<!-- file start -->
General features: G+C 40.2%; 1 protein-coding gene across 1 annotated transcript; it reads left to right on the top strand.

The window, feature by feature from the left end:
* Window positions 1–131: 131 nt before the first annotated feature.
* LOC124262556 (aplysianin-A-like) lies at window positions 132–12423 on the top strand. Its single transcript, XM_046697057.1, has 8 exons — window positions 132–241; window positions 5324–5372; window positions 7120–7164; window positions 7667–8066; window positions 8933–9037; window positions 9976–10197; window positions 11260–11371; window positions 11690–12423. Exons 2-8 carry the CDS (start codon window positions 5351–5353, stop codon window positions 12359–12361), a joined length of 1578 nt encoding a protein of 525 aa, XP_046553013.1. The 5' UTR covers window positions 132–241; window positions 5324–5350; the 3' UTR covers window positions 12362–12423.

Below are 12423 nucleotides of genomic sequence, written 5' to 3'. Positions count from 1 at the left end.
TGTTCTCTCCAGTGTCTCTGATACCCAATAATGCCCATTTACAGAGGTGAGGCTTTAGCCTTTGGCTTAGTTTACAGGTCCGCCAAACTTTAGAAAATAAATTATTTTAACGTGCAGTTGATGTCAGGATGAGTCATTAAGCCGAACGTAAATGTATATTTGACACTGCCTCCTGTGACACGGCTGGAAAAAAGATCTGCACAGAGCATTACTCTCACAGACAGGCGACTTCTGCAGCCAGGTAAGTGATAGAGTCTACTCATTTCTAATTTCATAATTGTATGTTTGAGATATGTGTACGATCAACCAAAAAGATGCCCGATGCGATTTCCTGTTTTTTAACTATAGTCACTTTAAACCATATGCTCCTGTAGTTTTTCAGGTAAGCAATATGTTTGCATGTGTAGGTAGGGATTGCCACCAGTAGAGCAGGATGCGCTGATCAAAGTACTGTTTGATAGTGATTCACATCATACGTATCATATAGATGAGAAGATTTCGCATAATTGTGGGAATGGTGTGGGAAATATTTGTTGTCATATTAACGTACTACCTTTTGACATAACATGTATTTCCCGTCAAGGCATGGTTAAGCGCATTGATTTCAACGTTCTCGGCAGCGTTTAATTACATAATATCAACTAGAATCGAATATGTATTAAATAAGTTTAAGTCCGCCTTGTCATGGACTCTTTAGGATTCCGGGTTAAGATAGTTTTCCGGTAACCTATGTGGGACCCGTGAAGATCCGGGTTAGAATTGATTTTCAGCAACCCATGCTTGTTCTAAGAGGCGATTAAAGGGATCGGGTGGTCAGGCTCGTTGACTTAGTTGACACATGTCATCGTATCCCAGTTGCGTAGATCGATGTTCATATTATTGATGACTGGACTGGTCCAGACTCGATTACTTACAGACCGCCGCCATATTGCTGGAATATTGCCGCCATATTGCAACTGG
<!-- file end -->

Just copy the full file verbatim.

General features: G+C 40.2%; 1 protein-coding gene across 1 annotated transcript; it reads left to right on the top strand.

The window, feature by feature from the left end:
* Window positions 1–131: 131 nt before the first annotated feature.
* LOC124262556 (aplysianin-A-like) lies at window positions 132–12423 on the top strand. Its single transcript, XM_046697057.1, has 8 exons — window positions 132–241; window positions 5324–5372; window positions 7120–7164; window positions 7667–8066; window positions 8933–9037; window positions 9976–10197; window positions 11260–11371; window positions 11690–12423. Exons 2-8 carry the CDS (start codon window positions 5351–5353, stop codon window positions 12359–12361), a joined length of 1578 nt encoding a protein of 525 aa, XP_046553013.1. The 5' UTR covers window positions 132–241; window positions 5324–5350; the 3' UTR covers window positions 12362–12423.

Below are 12423 nucleotides of genomic sequence, written 5' to 3'. Positions count from 1 at the left end.
TGTTCTCTCCAGTGTCTCTGATACCCAATAATGCCCATTTACAGAGGTGAGGCTTTAGCCTTTGGCTTAGTTTACAGGTCCGCCAAACTTTAGAAAATAAATTATTTTAACGTGCAGTTGATGTCAGGATGAGTCATTAAGCCGAACGTAAATGTATATTTGACACTGCCTCCTGTGACACGGCTGGAAAAAAGATCTGCACAGAGCATTACTCTCACAGACAGGCGACTTCTGCAGCCAGGTAAGTGATAGAGTCTACTCATTTCTAATTTCATAATTGTATGTTTGAGATATGTGTACGATCAACCAAAAAGATGCCCGATGCGATTTCCTGTTTTTTAACTATAGTCACTTTAAACCATATGCTCCTGTAGTTTTTCAGGTAAGCAATATGTTTGCATGTGTAGGTAGGGATTGCCACCAGTAGAGCAGGATGCGCTGATCAAAGTACTGTTTGATAGTGATTCACATCATACGTATCATATAGATGAGAAGATTTCGCATAATTGTGGGAATGGTGTGGGAAATATTTGTTGTCATATTAACGTACTACCTTTTGACATAACATGTATTTCCCGTCAAGGCATGGTTAAGCGCATTGATTTCAACGTTCTCGGCAGCGTTTAATTACATAATATCAACTAGAATCGAATATGTATTAAATAAGTTTAAGTCCGCCTTGTCATGGACTCTTTAGGATTCCGGGTTAAGATAGTTTTCCGGTAACCTATGTGGGACCCGTGAAGATCCGGGTTAGAATTGATTTTCAGCAACCCATGCTTGTTCTAAGAGGCGATTAAAGGGATCGGGTGGTCAGGCTCGTTGACTTAGTTGACACATGTCATCGTATCCCAGTTGCGTAGATCGATGTTCATATTATTGATGACTGGACTGGTCCAGACTCGATTACTTACAGACCGCCGCCATATTGCTGGAATATTGCCGCCATATTGCAACTGG